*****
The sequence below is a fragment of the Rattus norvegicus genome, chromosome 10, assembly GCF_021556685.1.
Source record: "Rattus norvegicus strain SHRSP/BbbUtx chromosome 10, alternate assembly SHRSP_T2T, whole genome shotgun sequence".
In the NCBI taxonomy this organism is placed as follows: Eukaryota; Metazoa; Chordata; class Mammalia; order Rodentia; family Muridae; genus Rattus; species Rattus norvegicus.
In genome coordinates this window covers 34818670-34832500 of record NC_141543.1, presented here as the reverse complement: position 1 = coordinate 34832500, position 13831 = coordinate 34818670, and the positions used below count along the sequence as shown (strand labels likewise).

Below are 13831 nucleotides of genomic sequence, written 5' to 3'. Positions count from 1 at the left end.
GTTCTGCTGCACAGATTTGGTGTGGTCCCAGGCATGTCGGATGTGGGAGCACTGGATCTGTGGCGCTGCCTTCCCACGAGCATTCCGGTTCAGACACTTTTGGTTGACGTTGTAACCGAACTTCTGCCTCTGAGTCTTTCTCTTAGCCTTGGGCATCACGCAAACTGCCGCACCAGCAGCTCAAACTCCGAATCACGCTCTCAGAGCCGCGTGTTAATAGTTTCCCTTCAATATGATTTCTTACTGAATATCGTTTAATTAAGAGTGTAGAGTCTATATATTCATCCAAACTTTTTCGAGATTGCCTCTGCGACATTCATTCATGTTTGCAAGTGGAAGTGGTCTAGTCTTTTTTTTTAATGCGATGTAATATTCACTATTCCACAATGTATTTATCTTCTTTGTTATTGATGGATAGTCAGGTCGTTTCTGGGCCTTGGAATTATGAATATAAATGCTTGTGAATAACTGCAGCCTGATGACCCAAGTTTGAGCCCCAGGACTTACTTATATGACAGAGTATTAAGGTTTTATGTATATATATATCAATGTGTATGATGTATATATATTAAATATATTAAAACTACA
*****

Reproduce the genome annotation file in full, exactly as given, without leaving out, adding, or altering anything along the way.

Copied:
The sequence below is a fragment of the Rattus norvegicus genome, chromosome 10, assembly GCF_021556685.1.
Source record: "Rattus norvegicus strain SHRSP/BbbUtx chromosome 10, alternate assembly SHRSP_T2T, whole genome shotgun sequence".
In the NCBI taxonomy this organism is placed as follows: Eukaryota; Metazoa; Chordata; class Mammalia; order Rodentia; family Muridae; genus Rattus; species Rattus norvegicus.
In genome coordinates this window covers 34818670-34832500 of record NC_141543.1, presented here as the reverse complement: position 1 = coordinate 34832500, position 13831 = coordinate 34818670, and the positions used below count along the sequence as shown (strand labels likewise).

Below are 13831 nucleotides of genomic sequence, written 5' to 3'. Positions count from 1 at the left end.
GTTCTGCTGCACAGATTTGGTGTGGTCCCAGGCATGTCGGATGTGGGAGCACTGGATCTGTGGCGCTGCCTTCCCACGAGCATTCCGGTTCAGACACTTTTGGTTGACGTTGTAACCGAACTTCTGCCTCTGAGTCTTTCTCTTAGCCTTGGGCATCACGCAAACTGCCGCACCAGCAGCTCAAACTCCGAATCACGCTCTCAGAGCCGCGTGTTAATAGTTTCCCTTCAATATGATTTCTTACTGAATATCGTTTAATTAAGAGTGTAGAGTCTATATATTCATCCAAACTTTTTCGAGATTGCCTCTGCGACATTCATTCATGTTTGCAAGTGGAAGTGGTCTAGTCTTTTTTTTTAATGCGATGTAATATTCACTATTCCACAATGTATTTATCTTCTTTGTTATTGATGGATAGTCAGGTCGTTTCTGGGCCTTGGAATTATGAATATAAATGCTTGTGAATAACTGCAGCCTGATGACCCAAGTTTGAGCCCCAGGACTTACTTATATGACAGAGTATTAAGGTTTTATGTATATATATATCAATGTGTATGATGTATATATATTAAATATATTAAAACTACA